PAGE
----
Our study showed that most ARTIs treated with antibiotics in primary care and EDs were bronchitis, tonsillitis, COPD exacerbation, rhinopharyngitis and sinusitis. The most used classes of antibiotics were penicillins accounting for more than 58% of the total antibiotics prescribed for ARTIs. Among these, the most commonly prescribed penicillin was amoxicillin clavulanate followed by amoxicillin. Fluoroquinolones accounted for 17.6% of all antibiotic prescriptions, and 49% of these were levofloxacin. Macrolides and cephalosporins were far less frequently prescribed. In 75.8% of cases, antibiotic therapy should not be prescribed. Inappropriate antibiotic prescription as assessed by MAI was mostly observed in acute bronchitis and in patients treated with amoxicillin-clavulanic acid or levofloxacin. Comorbidities were significantly associated with inappropriate antibiotic prescription.
There is clear evidence that antibiotics are heavily overprescribed for respiratory infections because most of these infections are of viral origin and self-limited conditions (17–19). Their prescription rate ranged between 20 and 90% in Europe (12, 20, 21) and 50 to 70% in United States (21). Our study highlighted the worldwide variation in types of RTIs treated and patterns of antibiotics used. In a study conducted in the UK (22) targeting primary care settings, 73% of antibiotic prescriptions used in the treatment of upper respiratory tract infections were penicillins which is similar to our findings. According to a tertiary medical institution study conducted in Beijing (23), the most commonly prescribed classes of antibiotics for ARTIs were cephalosporins (41%). In Japan, cephalosporins constituted 41.9% of all antibiotic prescriptions and penicillins accounted for just 8.0% (24). In our study, we noted a frequent use of broad-spectrum antibiotics, amoxicillin clavulanic acid and levofloxacin represented almost two thirds of all antibiotics prescribed. This practice is not appropriate as it is recommended that narrow-spectrum antibiotics should be maintained at ≥80% in cases prescribed an antibiotic, while the proportion of fluoroquinolones should be maintained at ≤5% (25, 26). Overall, the quality of prescribing was inappropriate in our study as attested by MAI score. Similar results were observed in the United States and other developed countries (27–30). The most common MAI item involved was expensiveness and indication while the antibiotics that were most often prescribed inappropriately were amoxicillin clavulanic acid and levofloxacin. In countries with limited health resources, this indiscriminate use of antibiotics in ARTIs may result in increased health care cost. In the era of increased bacterial resistance, the need to restrict antibiotic prescription with special emphasis to narrow spectrum ones is more than urgent. Our study is the first to investigate physician practice in Tunisian EDs where the utilization rate of antibiotics for ARTIs could exceed the rate of ambulatory setting. High-volume workload, high-acuity nature of ED clinical presentation, and specificity of patient-physician relationships in the ED could explain why ED physician are more exposed to prescribe antibiotics inappropriately. In a study conducted in United States including ED visits with a diagnosis of ARTI, it was found that approximately 40% of antibiotic prescriptions were inappropriate (9). Improving the appropriate use of antibiotics in ARTIs in primary care or EDs should take into account the factors that could be implicated in this phenomenon. Available data indicate the existence of a great variation between countries with regard to the factors associated with inappropriate antibiotic prescription (12, 31). Patient expectation and physicians related factors such as diagnostic uncertainty, lack of awareness of specific guideline recommendations, and lack of time necessary to reassure the patient were among the principal reasons of antibiotic overprescription. Our study was focused on patients’ characteristics and we showed that history of coronary artery disease, asthma, and diabetes were the most important factors associated with antibiotherapy inappropriateness. Patients with diagnosis of acute bronchitis were also more likely to receive antibiotics inappropriately.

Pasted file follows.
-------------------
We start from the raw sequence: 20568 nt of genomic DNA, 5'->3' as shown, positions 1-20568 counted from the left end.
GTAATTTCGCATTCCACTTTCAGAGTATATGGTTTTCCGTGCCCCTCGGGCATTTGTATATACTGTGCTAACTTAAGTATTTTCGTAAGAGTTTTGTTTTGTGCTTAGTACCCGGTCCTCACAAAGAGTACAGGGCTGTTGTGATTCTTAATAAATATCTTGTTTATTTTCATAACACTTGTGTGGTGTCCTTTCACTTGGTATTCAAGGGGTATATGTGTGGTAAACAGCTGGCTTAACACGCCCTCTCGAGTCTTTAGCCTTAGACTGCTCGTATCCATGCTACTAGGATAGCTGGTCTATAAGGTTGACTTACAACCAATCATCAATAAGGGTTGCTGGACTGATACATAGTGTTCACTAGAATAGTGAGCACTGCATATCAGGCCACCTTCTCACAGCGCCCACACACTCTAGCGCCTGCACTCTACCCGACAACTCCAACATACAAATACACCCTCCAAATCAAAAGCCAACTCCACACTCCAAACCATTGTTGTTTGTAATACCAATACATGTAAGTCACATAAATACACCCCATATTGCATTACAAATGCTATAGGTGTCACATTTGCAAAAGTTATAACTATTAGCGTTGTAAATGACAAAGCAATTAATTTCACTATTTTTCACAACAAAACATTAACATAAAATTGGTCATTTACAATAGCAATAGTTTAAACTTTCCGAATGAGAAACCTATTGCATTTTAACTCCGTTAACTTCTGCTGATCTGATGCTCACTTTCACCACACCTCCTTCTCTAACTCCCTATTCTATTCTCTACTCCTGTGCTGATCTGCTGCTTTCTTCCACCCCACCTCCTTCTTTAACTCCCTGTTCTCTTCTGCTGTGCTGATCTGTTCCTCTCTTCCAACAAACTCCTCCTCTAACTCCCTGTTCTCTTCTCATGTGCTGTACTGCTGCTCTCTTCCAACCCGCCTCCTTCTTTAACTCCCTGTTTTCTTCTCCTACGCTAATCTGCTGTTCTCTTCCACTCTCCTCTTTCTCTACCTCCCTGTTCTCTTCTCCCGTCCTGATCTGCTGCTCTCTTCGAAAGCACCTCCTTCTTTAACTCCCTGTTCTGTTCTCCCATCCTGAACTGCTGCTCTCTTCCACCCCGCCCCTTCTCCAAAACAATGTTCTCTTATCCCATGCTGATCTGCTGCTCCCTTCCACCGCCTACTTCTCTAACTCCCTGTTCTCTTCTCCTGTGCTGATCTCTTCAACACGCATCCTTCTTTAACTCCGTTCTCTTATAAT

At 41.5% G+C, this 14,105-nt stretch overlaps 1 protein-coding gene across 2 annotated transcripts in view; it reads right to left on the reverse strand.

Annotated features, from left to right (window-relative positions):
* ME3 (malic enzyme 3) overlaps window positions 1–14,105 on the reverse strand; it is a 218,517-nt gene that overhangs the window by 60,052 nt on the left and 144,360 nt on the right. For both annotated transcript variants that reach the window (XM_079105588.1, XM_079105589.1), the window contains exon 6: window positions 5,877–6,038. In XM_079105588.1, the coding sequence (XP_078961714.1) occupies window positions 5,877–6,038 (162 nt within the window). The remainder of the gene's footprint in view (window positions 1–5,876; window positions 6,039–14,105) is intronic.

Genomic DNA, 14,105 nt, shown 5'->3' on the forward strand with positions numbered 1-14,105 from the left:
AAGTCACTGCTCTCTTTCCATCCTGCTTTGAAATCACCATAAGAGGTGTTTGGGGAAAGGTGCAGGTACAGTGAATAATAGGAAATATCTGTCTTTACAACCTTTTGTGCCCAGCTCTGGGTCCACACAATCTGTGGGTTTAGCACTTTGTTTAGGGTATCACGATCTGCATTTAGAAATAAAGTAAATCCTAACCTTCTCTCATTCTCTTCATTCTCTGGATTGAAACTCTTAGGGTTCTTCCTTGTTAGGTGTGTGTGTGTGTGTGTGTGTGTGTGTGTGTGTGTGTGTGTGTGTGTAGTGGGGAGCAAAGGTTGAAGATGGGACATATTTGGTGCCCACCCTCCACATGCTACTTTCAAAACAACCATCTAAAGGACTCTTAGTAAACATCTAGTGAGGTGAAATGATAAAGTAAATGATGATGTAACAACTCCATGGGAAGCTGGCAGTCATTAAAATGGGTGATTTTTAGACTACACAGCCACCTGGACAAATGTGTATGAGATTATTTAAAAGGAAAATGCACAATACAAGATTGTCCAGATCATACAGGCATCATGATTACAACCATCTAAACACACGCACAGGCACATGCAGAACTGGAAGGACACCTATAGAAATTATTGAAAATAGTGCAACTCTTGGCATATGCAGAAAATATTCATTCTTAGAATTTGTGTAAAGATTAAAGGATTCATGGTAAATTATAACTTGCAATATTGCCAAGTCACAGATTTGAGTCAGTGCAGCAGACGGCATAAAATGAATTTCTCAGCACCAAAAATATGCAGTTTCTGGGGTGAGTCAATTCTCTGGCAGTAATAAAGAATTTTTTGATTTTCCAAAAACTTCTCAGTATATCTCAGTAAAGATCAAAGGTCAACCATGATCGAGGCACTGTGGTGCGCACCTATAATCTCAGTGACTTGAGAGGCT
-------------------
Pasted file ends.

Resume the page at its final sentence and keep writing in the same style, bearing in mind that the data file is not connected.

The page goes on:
There are a number of potential limitations to note. First, although our study included a large sample representing overall clinical practice in Tunisia, we acknowledge that we did not include children who represent some of the highest users of antibiotic prescriptions. Second, in this study we applied the MAI score to assess prescribing appropriateness in primary care and ED practice. Although this experience indicated that MAI score could be used successfully in different setting to detect indicators of inappropriate prescribing, we did not assess the correlation of this score with clinical outcome. Hence, the question whether patients taking antibiotics with more appropriate ratings had better clinical outcomes than patients taking drugs with less appropriate ratings remains unanswered. Third, the rate of underprescription of antibiotics was not assessed because our study limited the analysis to patients for whom antibiotics were prescribed. Finally, it is possible that, for some prescriptions classified as inappropriate, there could be individual patient factors unknown to reviewers that might justify a provider’s decision to deviate from the guidelines.